After 3 long years I will finally be at an IPT, but only spectating


H6

It’s been three long years since I last played in the 2011 Inter-Provincial Tournament Final in Johannesburg, South Africa. Looking back at that game, it’s one I would rather forget. We, Western Province, ended as runners up and I left the field five minutes into the second half with a broken hand, which also resulted in my missing the African Championships two weeks later on.

2012

In 2012 I missed IPT, as did almost all of the national players who participated in the London Olympics. Given the time we had spent training in preparation for the Olympics and the pressure and intensity of the Olympics itself, we were all advised to take three weeks off away from hockey.  This would allow our bodies and equally importantly our minds time to recover from such a long phase like the Olympics. The timing of IPT was poor and subsequently the overall quality of the IPT was a disappointment, which was a shame.

 

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2013

In 2013 I was again unable to attend IPT due to the Dengue Fever I contracted a few weeks prior to the tournament while on tour with the national team in Malaysia. After 8 long days in two different Malaysian hospitals I was booked off all sport for 8 prolonged and boring weeks. It was a huge disappointment as the tournament was in my home town, Cape Town. It was, however, great to see the home side raise the trophy as the 2013 Champions.

 

Why won’t I be playing this year?

musle-strain

So with just less than a week to go before IPT begins I was eager to get to Durban and finally compete in another IPT. You can imagine my concern when I had to stop training early on Thursday night when what felt like a bolt of lightning  struck the lower half of my left hamstring. I straight away realised I had done something and it was now only a matter of finding out how serious it was. An ultra sound with my club doctor in Holland a day later confirmed what the physiotherapist has suspected, a small tear in my hamstring. Prognosis: two weeks of recovery work. It’s a bitter-sweet scenario because although I’m gutted to be missing out on playing in another IPT it could have been far worse. A major tear could have meant 6-8 weeks out!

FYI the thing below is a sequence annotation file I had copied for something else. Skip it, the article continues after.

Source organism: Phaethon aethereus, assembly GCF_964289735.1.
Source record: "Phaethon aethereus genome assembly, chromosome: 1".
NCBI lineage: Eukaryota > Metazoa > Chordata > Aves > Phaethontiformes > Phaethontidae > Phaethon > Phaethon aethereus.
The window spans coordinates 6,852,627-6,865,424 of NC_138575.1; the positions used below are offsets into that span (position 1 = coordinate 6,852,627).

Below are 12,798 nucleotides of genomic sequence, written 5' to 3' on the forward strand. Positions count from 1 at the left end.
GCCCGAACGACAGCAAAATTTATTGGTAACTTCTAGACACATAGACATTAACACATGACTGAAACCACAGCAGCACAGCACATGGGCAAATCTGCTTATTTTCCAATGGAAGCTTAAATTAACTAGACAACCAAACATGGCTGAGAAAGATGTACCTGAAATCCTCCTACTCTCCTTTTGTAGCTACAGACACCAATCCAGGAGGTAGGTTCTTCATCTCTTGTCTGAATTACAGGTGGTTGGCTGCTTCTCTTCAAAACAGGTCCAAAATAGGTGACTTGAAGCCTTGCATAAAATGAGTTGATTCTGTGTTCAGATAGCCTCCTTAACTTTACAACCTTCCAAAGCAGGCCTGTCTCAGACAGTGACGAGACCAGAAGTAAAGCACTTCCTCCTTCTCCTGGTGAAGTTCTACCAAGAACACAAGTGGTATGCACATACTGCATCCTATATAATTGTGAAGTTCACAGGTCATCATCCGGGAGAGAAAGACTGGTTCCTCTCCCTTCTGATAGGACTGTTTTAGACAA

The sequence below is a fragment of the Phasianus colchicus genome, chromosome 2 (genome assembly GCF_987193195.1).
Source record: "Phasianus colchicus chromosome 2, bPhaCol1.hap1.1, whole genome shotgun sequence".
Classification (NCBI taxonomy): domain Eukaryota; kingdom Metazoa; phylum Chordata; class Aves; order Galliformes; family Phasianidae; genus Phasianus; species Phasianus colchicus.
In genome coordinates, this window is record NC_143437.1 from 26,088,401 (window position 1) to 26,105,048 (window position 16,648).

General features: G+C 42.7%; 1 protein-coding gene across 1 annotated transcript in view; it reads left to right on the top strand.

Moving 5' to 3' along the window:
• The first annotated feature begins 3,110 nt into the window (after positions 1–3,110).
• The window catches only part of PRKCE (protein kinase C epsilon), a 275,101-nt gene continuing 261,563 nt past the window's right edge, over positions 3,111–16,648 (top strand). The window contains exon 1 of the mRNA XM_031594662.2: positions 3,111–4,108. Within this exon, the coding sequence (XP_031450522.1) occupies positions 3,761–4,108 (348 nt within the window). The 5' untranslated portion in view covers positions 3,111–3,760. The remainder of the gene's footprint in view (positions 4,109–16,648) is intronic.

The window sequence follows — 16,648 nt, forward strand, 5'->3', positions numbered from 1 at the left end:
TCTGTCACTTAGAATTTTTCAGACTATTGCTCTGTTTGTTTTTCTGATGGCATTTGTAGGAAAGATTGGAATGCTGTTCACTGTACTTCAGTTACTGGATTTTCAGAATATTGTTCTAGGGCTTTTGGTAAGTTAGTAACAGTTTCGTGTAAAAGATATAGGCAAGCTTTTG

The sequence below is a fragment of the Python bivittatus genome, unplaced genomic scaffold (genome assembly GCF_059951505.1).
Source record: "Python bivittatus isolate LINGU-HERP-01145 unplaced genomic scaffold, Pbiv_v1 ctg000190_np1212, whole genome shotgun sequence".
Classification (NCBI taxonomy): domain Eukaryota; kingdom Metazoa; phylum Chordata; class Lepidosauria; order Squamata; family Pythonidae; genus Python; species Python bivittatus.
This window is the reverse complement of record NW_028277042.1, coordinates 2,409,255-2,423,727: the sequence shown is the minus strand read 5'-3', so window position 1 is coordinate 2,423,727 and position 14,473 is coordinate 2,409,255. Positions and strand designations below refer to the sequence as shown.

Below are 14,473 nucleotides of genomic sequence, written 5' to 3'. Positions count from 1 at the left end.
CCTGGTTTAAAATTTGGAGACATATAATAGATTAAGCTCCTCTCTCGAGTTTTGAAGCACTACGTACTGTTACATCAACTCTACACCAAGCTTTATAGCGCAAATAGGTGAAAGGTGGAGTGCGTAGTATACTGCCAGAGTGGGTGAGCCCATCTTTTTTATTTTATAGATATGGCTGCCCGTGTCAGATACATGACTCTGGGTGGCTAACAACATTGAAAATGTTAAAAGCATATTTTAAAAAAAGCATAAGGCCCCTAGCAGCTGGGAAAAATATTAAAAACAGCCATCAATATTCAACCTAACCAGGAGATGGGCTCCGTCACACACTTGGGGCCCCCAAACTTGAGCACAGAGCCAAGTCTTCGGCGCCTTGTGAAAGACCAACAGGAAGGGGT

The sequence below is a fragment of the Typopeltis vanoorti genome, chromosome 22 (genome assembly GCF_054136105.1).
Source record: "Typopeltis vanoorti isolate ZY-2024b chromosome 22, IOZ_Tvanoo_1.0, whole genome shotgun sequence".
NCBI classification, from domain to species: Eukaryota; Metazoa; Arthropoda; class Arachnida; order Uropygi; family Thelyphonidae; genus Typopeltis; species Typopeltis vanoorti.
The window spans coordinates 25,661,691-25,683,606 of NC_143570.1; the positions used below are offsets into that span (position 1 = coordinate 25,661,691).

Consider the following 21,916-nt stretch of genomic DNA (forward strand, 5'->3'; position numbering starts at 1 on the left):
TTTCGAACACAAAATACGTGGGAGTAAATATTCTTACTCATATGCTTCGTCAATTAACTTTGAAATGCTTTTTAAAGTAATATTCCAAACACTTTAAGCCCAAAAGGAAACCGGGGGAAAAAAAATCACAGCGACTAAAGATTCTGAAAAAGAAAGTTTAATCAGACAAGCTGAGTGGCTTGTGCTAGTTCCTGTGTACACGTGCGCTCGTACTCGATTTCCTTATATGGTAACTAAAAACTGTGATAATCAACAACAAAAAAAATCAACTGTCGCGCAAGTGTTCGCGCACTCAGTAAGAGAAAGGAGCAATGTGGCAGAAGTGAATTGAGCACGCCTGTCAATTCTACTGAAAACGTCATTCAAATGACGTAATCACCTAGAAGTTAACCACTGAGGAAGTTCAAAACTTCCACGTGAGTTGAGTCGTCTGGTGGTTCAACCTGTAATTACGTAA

So I will have to wait until 2015 for another opportunity to compete at an IPT, barring any other misfortune. I will, however, be in Durban to watch the competing teams and of course have a keen eye on who’s performing well and likely to be included in the national squad for the coming year.

 

Why do we have IPT?

IPT is a mandatory tournament for all South African players wishing to make themselves available for the senior national team, as directed by SASCOC. I do however think the IPT is important for a number of reasons.

-       It gives selectors a chance to see how players have developed orare developing over the past year or years.

-       Selectors can easily compare current national players to those pushing for a place in the team.

-       Younger players are exposed to a higher level than their usual domestic league, which often isn’t nearly competitive enough.

-       As a player you are once more tested in a tournament style of play which for players going on into the national team is a crucial skill to master. League hockey is totally different to tournament hockey for a number of reasons. More on that another day.

-       Hockey is a family sport and there is a great camaraderie  amongst players. During IPT you are playing alongside players from your province whom you would normally be playing against. It may not seem like an important point but I definitely think it helps to bridge the gap between clubs in provinces.

-       Representing your province in an honour. Selection is not easy and to be named as one of the best 16 players in your province gives you a great feeling of pride. So naturally when you get to the tournament you want to win it!

 

My very best wishes to everyone competing in this year’s IPT in Durban!

 

© A5 DEVELOPMENT 2016